“At midnight last night, letters for the recall of our ambassador and consuls to Canada went out,” Philippine Foreign Secretary Teodoro Locsin Jr. said in a tweet. “They are expected here in a day or so.”
Until the trash is Canada-bound, he added, the Philippines will “maintain a diminished diplomatic presence” in the country.
The dispute began in 2013, when Chronic, a Canadian company, shipped more than 100 containers labeled as plastics to the Philippines for recycling. A spot inspection by customs officials found that only about one-third of them had recyclables. The rest were crammed to the brim with household waste, including old wires and soiled, leaking adult diapers.
The Philippines’ refusal to becoming a dumping ground for waste from overseas mirrors a trend across the region. Wealthier countries export huge amounts of plastic and other waste to places in Asia, but when China banned such practices in early 2018, it sent the industry into a tailspin.
Countries in Southeast Asia leaped to replace China’s role as a major importer of trash, according to a Greenpeace report, leading to unregulated dumping and burning. Since then, mountains of waste have piled up in countries such as Thailand, Indonesia and Malaysia, overwhelming local recycling facilities and landfills.
When Canadian Prime Minister Justin Trudeau visited Manila in 2015, shortly after he took office, he promised that a “Canadian solution” was in the works and that he would make legislative changes to ensure that such a thing did not happen again.
Canada tried to get the Philippines to dispose of the garbage without success. Then, in 2016, a Philippine court ordered Chronic to take the waste back, noting that the country was not a “trash bin.”
Pushed on the garbage issue on another visit to the Philippines, in 2017, Trudeau said the “legal barriers and restrictions” that had prevented Canada from taking back the trash earlier had been addressed, so it was “theoretically” possible for Canada to do something about it.
Instead, the garbage continued to languish at a private landfill near Manila, where it has been reeking ever since, much to the chagrin of environmentalists and public health activists, who have often staged protests outside the Canadian Embassy.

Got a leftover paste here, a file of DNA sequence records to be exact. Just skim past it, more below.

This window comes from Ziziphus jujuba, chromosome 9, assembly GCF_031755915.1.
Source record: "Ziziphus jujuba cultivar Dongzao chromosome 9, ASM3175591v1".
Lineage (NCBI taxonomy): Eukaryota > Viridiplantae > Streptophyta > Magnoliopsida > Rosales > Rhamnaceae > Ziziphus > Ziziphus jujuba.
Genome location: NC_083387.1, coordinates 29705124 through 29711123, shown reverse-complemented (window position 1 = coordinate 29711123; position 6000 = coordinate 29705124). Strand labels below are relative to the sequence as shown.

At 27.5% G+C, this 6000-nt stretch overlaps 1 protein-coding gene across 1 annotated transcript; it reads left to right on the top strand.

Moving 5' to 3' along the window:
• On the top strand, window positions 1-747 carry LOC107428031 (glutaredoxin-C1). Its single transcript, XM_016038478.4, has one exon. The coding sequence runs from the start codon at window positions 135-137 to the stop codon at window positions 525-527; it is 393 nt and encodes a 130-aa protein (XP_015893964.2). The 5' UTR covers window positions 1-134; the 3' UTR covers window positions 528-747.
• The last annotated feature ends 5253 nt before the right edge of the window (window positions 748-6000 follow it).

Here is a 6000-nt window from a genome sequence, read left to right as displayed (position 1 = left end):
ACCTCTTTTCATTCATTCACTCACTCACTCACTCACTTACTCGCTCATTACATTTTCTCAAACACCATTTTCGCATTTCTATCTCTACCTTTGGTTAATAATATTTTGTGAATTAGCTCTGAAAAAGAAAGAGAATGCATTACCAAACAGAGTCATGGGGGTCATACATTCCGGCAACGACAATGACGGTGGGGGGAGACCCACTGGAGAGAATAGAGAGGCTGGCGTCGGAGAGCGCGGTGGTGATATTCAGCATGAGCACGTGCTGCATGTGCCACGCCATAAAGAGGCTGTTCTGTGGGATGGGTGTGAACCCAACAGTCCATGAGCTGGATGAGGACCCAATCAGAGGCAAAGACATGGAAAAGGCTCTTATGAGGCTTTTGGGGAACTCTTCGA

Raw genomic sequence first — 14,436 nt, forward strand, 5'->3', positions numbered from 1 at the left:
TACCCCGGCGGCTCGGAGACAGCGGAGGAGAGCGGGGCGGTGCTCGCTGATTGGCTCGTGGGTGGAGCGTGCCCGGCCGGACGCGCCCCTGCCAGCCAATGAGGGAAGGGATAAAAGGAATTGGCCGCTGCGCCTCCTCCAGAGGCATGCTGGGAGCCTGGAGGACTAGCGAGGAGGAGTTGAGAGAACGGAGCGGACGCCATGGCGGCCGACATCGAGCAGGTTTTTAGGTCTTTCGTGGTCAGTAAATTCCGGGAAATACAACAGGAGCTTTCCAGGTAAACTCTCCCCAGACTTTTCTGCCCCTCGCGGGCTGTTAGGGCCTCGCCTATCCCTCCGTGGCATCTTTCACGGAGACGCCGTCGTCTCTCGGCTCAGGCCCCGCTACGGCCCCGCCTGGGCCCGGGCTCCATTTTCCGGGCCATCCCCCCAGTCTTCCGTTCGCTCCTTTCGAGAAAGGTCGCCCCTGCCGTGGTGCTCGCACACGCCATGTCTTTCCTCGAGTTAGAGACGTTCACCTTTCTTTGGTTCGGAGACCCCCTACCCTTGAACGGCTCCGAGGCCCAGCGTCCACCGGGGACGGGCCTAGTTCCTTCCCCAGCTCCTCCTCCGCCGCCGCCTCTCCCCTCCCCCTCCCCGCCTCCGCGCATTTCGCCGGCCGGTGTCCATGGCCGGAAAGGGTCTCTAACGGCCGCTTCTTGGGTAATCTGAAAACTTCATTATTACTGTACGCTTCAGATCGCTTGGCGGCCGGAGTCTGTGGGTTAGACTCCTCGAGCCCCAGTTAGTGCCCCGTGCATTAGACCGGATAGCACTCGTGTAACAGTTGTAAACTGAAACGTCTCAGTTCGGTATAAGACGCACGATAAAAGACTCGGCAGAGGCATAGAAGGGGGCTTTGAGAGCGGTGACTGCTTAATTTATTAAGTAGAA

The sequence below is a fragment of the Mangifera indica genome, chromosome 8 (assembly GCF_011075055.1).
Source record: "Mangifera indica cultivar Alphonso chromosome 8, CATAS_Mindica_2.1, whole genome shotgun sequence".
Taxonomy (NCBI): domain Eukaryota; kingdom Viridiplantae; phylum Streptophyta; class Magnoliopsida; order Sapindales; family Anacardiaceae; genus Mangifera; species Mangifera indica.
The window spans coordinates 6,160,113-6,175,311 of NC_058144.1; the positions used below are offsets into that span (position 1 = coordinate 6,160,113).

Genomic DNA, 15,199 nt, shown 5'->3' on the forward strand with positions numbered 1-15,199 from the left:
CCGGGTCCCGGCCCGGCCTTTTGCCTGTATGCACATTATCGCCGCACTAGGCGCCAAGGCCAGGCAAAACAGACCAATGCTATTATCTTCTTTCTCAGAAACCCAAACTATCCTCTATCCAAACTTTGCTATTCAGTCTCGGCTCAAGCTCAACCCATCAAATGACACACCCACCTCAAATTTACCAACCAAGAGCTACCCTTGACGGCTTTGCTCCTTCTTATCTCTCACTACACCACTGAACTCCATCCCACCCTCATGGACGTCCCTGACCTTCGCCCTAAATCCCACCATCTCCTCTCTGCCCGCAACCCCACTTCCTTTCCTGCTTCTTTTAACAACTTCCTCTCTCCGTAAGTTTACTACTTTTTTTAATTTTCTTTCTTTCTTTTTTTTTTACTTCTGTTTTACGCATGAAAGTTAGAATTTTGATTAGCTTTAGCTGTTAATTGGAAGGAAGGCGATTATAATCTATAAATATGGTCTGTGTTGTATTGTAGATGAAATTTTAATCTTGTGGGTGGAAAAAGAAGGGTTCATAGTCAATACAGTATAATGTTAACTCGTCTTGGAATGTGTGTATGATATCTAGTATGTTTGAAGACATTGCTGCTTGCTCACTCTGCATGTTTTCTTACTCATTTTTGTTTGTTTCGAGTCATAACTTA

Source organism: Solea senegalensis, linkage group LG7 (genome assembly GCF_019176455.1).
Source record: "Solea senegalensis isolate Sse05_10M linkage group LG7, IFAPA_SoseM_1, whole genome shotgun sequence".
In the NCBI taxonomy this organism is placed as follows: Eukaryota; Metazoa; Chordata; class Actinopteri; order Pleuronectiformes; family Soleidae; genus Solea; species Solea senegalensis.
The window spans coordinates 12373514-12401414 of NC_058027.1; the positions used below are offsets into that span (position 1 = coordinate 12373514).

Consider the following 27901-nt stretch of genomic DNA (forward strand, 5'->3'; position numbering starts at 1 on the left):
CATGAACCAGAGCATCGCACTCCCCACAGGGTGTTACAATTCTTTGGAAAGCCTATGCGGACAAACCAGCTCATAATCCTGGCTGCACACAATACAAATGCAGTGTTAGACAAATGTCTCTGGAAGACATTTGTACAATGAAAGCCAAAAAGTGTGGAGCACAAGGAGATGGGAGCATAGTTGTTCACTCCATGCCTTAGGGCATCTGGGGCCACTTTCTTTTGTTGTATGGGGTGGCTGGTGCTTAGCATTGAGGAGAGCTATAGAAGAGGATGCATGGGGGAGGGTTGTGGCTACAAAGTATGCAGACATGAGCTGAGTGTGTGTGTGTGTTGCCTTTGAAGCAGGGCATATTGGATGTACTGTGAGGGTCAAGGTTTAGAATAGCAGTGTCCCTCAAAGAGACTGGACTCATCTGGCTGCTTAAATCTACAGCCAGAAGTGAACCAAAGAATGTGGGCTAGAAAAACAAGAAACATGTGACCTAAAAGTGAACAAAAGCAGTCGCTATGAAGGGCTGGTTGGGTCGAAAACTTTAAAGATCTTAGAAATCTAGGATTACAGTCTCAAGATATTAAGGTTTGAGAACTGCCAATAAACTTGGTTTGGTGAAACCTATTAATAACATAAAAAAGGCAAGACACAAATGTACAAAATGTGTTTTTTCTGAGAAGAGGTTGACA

The protracted conflict ratcheted up — publicly, at least — in recent weeks thanks to Philippine President Rodrigo Duterte’s tough talk.
Last month, he threatened to “declare war” on Canada if it did not take back the trash.
“I want a boat prepared,” Duterte said at a news conference, before offering suggestions on what Canada might do with the garbage once it arrives.
“Prepare a grand reception,” he said. “Eat it if you want to.”
Defense Secretary Delfin Lorenzana later played down Duterte’s war threats, saying the president was using a “figure of speech” to express his displeasure.
Locsin, however, tweeted: “When the President speaks as he did to the extent of ‘declaring war on Canada’ for its garbage here, he is to be taken seriously and not metaphorically.”
In response, Canada said that it offered to repatriate the waste and would front the necessary shipping costs, but that there were still various details to work out.
Last week, Duterte spokesman Salvador Panelo said the Philippine government gave Canada a May 15 deadline to remove the waste. In a statement, he said that if the Canadians dragged their feet any longer, the Philippines would ship the containers and “throw them to the shores or beaches of Canada.”
But until the tweets Thursday morning, there were few indications that an escalation of this kind was in the cards. At a news conference Wednesday, Panelo said that while there could be a slight delay in Canada taking back its trash, “the important thing is, they are taking it,” according to Rappler, a Philippine news website.
In a tweet, Locsin said “the trigger” for the recalling of the diplomats was news from the Department of Finance that Canadian officials did not show up to a customs meeting.
Brittany Fletcher, a spokeswoman for Global Affairs Canada, said in a statement Thursday that the Trudeau government was “disappointed” by the Philippines’ decision but was “committed to finalizing” arrangements for the return of the waste.
Canada’s Environment and Climate Change Ministry said in a statement that the government was still resolving “outstanding details, including legal and regulatory issues.”
Experts say the dispute has blighted Canada’s reputation abroad, particularly because Trudeau has said that combating climate change and protecting the environment are near the top of his agenda.
Environmental groups in Canada and the Philippines say Canada is violating the Basel Convention, an international treaty aimed at reducing the transfer of hazardous waste between nations and preventing developed countries from dumping their trash in developing countries without consent.
Last month, the Pacific Center for International Law and Litigation in British Columbia said in a legal opinion that Canada had violated the convention because it inaccurately described the content of the containers and failed to take them back within 30 days of being notified of their contents.
In January, the EcoWaste coalition, a Philippines-based nonprofit, wrote a letter to Trudeau noting that South Korea also had illegally dumped waste in the Philippines but had taken some of it back within the same year.
“The stark contrast between South Korea’s actions and Canada’s indifference to its dumped waste has captured public attention and stoked anger at what is viewed as both disrespectful and illegal conduct by Canada,” the letter said.
Regine Cabato in Manila contributed to this report.